2. Skye says:

    I like Debbie’s comments regarding intentional conversations. Copyright is not an exciting topic in my opinion but when we bring analogies, current events such as the music industry copyright infringement issues, etc to the learning process for teachers, students and the general public to get involved in the conversation that for me is where learning takes place. Kim I think you may be right that the conversations just aren’t happening and I really think it’s in part due to the ideas that “Libraries need to find opportunities for sharing best practices and experiences to learn from each other’s approaches and strategies.” (Horava, 2010) But I think it should go beyond the libraries. What are corporations doing, how is the professional world beyond educational systems educating their employers? What are parents doing? It does seem like a global conversation should be started. What about the role of television/online news or radio shows bringing it up? I bet they could get a conversation started. Has anyone brought this topic up with their schools and classrooms since we began learning about it on Monday? What has the response been? I’m finding it difficult to get the conversation going because no one I’ve spoken to seems to care very much.

    Reference
    Horava, T. (2010). Copyright communication in Canadian academic libraries: a national survey. Canadian Journal of Information & Library Sciences, 34(1), 1-38.

    • kelasher says:

      No one in my school seems to much care either. I had two separate conversations with colleagues around their copyright infringement behaviours this week. Their responses involved finding justification or a loop hole for their actions, or simple confidence that they wouldn’t get caught. You may be right in suggesting that a conversation involving media and corporations may go further than what is happening in schools.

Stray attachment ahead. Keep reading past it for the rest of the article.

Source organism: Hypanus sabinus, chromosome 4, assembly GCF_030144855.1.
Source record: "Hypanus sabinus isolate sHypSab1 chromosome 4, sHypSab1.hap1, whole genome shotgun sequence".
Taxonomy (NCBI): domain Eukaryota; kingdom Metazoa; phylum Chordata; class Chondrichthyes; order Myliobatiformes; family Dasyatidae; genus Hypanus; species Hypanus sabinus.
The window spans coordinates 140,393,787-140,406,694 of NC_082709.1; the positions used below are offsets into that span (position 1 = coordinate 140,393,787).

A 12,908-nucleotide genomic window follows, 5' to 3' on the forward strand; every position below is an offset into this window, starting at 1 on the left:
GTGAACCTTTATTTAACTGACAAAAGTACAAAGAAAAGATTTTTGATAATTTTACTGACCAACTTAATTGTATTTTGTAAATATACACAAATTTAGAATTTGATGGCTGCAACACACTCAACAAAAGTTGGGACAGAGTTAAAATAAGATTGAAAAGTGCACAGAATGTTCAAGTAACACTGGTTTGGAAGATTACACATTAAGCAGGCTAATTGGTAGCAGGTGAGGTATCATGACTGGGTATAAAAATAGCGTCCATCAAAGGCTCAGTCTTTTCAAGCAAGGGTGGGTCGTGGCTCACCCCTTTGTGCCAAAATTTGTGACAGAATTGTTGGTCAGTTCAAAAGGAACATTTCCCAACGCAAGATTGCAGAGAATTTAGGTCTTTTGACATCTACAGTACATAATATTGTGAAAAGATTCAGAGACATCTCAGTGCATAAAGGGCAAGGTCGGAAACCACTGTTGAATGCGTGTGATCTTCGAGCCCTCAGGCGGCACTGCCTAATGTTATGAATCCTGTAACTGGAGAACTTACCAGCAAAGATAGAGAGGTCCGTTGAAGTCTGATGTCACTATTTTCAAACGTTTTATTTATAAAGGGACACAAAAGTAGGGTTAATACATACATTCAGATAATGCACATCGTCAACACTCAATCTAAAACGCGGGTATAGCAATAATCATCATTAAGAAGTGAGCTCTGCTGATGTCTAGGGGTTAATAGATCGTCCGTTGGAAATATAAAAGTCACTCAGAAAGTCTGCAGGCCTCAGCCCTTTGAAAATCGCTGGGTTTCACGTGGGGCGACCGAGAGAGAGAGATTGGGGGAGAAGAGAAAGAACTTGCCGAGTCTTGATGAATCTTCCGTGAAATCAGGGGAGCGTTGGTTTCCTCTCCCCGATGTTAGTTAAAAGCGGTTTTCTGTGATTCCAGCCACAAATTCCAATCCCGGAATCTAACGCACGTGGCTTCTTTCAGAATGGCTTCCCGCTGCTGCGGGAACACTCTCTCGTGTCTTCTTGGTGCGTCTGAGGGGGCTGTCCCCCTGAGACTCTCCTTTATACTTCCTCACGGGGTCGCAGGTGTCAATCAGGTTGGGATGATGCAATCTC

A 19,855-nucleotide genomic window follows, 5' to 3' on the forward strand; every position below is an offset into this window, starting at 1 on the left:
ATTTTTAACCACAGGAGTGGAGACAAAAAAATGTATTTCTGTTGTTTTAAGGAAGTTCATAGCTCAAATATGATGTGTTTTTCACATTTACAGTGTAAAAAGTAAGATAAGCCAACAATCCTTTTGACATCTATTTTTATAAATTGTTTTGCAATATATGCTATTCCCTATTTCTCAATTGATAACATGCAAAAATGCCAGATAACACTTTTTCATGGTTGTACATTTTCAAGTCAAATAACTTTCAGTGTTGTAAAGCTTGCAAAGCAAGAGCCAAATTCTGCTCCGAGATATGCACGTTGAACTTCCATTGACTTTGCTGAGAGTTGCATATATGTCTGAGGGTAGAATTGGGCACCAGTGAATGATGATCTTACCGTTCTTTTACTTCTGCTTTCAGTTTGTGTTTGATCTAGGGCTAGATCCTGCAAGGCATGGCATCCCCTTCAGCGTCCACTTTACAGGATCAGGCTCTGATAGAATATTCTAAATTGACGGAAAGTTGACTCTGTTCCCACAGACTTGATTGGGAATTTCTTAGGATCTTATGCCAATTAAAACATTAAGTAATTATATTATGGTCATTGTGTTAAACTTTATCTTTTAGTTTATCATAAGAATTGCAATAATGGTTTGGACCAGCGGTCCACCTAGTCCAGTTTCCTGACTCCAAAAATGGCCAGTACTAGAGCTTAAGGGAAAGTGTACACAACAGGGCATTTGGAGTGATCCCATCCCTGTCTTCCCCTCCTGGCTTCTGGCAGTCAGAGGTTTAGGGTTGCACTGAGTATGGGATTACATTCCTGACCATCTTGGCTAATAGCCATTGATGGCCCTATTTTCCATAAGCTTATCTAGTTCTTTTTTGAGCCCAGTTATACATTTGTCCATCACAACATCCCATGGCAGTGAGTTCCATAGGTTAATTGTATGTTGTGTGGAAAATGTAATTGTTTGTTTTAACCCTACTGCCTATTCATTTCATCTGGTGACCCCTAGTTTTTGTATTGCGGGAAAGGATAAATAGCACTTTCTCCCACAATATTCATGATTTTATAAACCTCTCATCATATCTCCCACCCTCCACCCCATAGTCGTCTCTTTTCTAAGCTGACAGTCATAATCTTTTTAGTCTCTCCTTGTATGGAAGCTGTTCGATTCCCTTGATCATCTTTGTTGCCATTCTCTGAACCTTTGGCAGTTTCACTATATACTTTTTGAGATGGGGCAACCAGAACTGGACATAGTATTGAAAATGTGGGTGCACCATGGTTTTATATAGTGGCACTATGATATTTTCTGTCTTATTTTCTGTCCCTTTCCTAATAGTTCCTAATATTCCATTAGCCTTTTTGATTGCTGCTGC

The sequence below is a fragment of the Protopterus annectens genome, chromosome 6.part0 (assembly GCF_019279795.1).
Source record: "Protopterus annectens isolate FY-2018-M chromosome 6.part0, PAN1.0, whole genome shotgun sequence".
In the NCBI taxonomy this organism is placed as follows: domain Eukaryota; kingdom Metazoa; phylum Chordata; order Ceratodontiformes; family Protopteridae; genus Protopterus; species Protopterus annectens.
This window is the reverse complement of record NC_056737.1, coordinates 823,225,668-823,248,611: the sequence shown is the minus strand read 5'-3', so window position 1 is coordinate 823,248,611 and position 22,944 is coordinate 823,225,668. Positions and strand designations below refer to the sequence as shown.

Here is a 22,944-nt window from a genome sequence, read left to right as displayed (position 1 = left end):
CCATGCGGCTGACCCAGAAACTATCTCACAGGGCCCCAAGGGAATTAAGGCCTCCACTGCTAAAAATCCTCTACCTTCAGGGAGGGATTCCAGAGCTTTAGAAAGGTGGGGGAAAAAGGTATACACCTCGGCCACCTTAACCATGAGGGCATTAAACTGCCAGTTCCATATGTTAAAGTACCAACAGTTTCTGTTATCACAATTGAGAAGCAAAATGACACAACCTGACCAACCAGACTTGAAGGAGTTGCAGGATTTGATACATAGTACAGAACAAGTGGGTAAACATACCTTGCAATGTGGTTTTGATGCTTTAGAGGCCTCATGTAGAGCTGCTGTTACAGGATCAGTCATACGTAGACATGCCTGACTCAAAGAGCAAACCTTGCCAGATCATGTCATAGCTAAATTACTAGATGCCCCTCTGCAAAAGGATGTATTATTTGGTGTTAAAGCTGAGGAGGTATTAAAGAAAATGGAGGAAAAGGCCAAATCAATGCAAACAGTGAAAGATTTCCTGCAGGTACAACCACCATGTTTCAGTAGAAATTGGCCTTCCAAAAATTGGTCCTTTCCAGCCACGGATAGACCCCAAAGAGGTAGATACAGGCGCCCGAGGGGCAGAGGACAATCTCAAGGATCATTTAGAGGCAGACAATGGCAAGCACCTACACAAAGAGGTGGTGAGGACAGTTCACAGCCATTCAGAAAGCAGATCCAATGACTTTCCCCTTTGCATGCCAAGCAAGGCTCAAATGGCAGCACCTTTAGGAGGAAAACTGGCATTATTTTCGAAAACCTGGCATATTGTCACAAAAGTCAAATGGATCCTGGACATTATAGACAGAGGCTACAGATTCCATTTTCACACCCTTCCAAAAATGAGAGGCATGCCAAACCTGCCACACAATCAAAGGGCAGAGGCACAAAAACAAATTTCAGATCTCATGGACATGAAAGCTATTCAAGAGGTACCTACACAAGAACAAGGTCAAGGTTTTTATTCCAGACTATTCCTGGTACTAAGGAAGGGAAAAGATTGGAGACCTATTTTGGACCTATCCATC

3. If I could pose a response to comments above in realtion to a lack of interest from some colleagues in relation to Digital Copyright… If we as a teaching profession are downplaying the importance of a societal law, onc that we could model effecitvely almost on a daily basis, what message are we conveying to our yound citizens that sit before us? Are we modeling that some laws apply and others do not? Is this a good model of citizenshiip?

  4. Carole says:

    “I believe that teaching about copyright laws is an essential component of Digital Citizenship, and agree that “..students, faculty, and other users of copyrighted materials need to perceive copyright law as just and ethical,” not simply a rule to obey to avoid punishment. (Horova, 2010). The question is, how do we make it happen?”

    How do we make it happen? While it is important that we all know and follow the copyright laws, I know that my staff has not discussed copyright or digital citizenship in many years, not even sure I have been part of a discussion about it in the past 10+ years anywhere other then at the University level. I think we have to start small, work with the students that we have access to and hope that they take it and roll with it, then when they work with others, they can share their knowledge of how to correctly reference works and find creative commons images, etc.

    Carmen – I agree that we cannot choose to teach our students/children some laws and not others. I can’t imagine that we talk to our students around some issues such as stealing – ie.. you can’t steal from others, and then not talk about copyright and “stealing” peoples ideas and images, etc for our work.

Leave a Reply

Fill in your details below or click an icon to log in:

WordPress.com Logo

You are commenting using your WordPress.com account. Log Out /  Change )

Google+ photo

You are commenting using your Google+ account. Log Out /  Change )

Twitter picture

You are commenting using your Twitter account. Log Out /  Change )

Facebook photo

You are commenting using your Facebook account. Log Out /  Change )

w

Connecting to %s